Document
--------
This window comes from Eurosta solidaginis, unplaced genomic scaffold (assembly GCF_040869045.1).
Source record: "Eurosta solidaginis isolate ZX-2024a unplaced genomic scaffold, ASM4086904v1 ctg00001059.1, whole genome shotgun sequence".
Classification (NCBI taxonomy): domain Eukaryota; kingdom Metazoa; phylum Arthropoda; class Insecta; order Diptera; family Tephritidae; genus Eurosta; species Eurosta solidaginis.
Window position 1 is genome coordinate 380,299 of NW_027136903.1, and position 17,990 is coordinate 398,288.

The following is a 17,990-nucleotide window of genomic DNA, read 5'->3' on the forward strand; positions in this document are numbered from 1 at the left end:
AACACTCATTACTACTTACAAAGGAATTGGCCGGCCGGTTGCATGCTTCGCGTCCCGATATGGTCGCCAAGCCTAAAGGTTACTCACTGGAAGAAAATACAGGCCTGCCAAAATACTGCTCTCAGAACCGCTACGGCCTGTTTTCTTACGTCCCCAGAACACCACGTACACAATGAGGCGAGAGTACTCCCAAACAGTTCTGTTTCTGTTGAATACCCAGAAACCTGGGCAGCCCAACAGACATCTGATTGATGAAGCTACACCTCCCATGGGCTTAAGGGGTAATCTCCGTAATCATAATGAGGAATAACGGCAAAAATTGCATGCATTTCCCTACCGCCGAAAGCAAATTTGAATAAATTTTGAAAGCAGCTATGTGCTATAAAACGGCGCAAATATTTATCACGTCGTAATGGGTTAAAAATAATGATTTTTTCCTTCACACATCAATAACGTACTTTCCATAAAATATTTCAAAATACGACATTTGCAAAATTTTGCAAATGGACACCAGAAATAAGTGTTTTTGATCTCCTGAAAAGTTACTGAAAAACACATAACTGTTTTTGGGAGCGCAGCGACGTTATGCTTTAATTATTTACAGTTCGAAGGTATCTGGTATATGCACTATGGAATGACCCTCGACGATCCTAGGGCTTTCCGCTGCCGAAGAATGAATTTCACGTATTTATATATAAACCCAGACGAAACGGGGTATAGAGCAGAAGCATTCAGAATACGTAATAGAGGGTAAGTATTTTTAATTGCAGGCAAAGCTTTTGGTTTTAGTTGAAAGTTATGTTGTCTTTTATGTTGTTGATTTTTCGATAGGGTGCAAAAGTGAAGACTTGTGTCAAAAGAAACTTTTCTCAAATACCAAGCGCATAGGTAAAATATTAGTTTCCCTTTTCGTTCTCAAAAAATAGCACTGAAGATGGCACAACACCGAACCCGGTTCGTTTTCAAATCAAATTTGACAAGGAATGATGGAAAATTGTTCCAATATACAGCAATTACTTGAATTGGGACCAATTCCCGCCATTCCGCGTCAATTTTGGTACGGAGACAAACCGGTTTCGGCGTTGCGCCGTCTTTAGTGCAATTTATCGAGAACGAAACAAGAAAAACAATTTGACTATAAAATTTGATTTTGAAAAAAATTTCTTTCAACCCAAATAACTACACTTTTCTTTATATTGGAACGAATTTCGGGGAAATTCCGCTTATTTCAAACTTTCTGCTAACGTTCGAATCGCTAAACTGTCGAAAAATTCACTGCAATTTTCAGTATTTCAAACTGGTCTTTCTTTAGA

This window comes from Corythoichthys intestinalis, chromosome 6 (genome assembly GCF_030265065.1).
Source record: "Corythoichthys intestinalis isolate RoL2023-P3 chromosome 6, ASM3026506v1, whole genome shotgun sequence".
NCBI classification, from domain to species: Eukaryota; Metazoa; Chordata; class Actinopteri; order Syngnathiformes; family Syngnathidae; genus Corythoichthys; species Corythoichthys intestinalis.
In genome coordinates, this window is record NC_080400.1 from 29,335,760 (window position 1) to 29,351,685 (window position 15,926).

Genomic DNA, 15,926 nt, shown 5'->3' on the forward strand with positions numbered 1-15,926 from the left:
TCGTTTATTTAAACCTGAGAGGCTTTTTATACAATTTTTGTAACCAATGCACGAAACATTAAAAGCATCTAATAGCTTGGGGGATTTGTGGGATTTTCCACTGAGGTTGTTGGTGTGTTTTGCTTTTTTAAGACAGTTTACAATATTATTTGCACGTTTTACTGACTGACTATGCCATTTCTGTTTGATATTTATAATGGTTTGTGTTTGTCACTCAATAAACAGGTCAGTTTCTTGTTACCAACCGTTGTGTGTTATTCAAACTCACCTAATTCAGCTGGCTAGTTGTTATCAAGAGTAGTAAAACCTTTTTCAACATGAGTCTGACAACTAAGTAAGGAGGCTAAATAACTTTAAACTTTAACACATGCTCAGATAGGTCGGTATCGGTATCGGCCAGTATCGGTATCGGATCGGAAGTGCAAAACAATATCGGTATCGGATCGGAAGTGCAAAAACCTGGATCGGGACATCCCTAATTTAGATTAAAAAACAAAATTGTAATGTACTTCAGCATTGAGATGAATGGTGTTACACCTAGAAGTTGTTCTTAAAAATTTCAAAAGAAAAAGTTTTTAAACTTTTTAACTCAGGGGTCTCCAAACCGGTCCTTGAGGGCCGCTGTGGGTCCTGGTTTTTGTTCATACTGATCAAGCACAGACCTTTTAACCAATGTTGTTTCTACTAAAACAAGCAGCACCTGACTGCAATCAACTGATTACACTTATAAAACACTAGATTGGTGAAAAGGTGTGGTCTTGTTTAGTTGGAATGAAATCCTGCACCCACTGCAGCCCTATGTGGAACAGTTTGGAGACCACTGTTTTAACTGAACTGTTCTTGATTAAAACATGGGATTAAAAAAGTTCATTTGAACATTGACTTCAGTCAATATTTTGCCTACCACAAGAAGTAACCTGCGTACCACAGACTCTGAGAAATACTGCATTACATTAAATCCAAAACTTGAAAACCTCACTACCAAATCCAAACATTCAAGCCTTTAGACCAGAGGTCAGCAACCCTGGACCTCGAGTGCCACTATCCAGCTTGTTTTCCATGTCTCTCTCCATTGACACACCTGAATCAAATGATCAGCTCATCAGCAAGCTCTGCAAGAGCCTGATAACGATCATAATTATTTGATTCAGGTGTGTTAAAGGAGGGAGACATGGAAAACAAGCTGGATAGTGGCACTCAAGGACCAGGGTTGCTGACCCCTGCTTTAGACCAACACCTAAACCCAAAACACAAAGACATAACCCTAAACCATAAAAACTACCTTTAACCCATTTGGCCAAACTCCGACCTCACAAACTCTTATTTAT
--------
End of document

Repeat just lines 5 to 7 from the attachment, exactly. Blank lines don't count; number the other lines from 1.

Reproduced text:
The following is a 17,990-nucleotide window of genomic DNA, read 5'->3' on the forward strand; positions in this document are numbered from 1 at the left end:
AACACTCATTACTACTTACAAAGGAATTGGCCGGCCGGTTGCATGCTTCGCGTCCCGATATGGTCGCCAAGCCTAAAGGTTACTCACTGGAAGAAAATACAGGCCTGCCAAAATACTGCTCTCAGAACCGCTACGGCCTGTTTTCTTACGTCCCCAGAACACCACGTACACAATGAGGCGAGAGTACTCCCAAACAGTTCTGTTTCTGTTGAATACCCAGAAACCTGGGCAGCCCAACAGACATCTGATTGATGAAGCTACACCTCCCATGGGCTTAAGGGGTAATCTCCGTAATCATAATGAGGAATAACGGCAAAAATTGCATGCATTTCCCTACCGCCGAAAGCAAATTTGAATAAATTTTGAAAGCAGCTATGTGCTATAAAACGGCGCAAATATTTATCACGTCGTAATGGGTTAAAAATAATGATTTTTTCCTTCACACATCAATAACGTACTTTCCATAAAATATTTCAAAATACGACATTTGCAAAATTTTGCAAATGGACACCAGAAATAAGTGTTTTTGATCTCCTGAAAAGTTACTGAAAAACACATAACTGTTTTTGGGAGCGCAGCGACGTTATGCTTTAATTATTTACAGTTCGAAGGTATCTGGTATATGCACTATGGAATGACCCTCGACGATCCTAGGGCTTTCCGCTGCCGAAGAATGAATTTCACGTATTTATATATAAACCCAGACGAAACGGGGTATAGAGCAGAAGCATTCAGAATACGTAATAGAGGGTAAGTATTTTTAATTGCAGGCAAAGCTTTTGGTTTTAGTTGAAAGTTATGTTGTCTTTTATGTTGTTGATTTTTCGATAGGGTGCAAAAGTGAAGACTTGTGTCAAAAGAAACTTTTCTCAAATACCAAGCGCATAGGTAAAATATTAGTTTCCCTTTTCGTTCTCAAAAAATAGCACTGAAGATGGCACAACACCGAACCCGGTTCGTTTTCAAATCAAATTTGACAAGGAATGATGGAAAATTGTTCCAATATACAGCAATTACTTGAATTGGGACCAATTCCCGCCATTCCGCGTCAATTTTGGTACGGAGACAAACCGGTTTCGGCGTTGCGCCGTCTTTAGTGCAATTTATCGAGAACGAAACAAGAAAAACAATTTGACTATAAAATTTGATTTTGAAAAAAATTTCTTTCAACCCAAATAACTACACTTTTCTTTATATTGGAACGAATTTCGGGGAAATTCCGCTTATTTCAAACTTTCTGCTAACGTTCGAATCGCTAAACTGTCGAAAAATTCACTGCAATTTTCAGTATTTCAAACTGGTCTTTCTTTAGA

This window comes from Corythoichthys intestinalis, chromosome 6 (genome assembly GCF_030265065.1).